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From the Q&A

With TJ Byers


Zero-Crossing Detector

Question:

I have a rotating magnet that generates a two-phase, 100-Hz signal at 35 volts. What I need is a circuit that produces a pulse each time phase one makes a zero crossing. (At this point, the phase 2 sinewave is at its peak.) I designed such a circuit about 25 years ago using NAND gates that has served me well — until lately, when it died. Unfortunately, the semiconductors I used are no longer available, so I can't repair or replace the circuit. I'm hoping you have an updated design.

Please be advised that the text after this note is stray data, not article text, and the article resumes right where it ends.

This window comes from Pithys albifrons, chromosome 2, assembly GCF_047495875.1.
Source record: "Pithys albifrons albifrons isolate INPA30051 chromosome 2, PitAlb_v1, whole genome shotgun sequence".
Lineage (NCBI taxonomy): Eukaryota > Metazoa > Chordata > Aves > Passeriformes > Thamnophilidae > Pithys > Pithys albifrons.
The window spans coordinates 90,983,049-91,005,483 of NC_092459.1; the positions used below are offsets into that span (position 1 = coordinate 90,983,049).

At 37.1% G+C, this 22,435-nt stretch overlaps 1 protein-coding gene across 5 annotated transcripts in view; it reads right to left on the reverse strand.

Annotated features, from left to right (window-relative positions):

Neil Curry
N. Hollywood, CA


Answer:

I have a popular design (as in I didn't create it myself) that's often used in commercial equipment as a zero-crossing detector. The circuit uses just three inexpensive transistors and a handful of passive parts. Basically, the detector is a pulse generator that is triggered by a zero-voltage input. The input RC network acts as both a voltage divider (attenuator) and filter. For the values shown, the output pulse is 200 microseconds wide.


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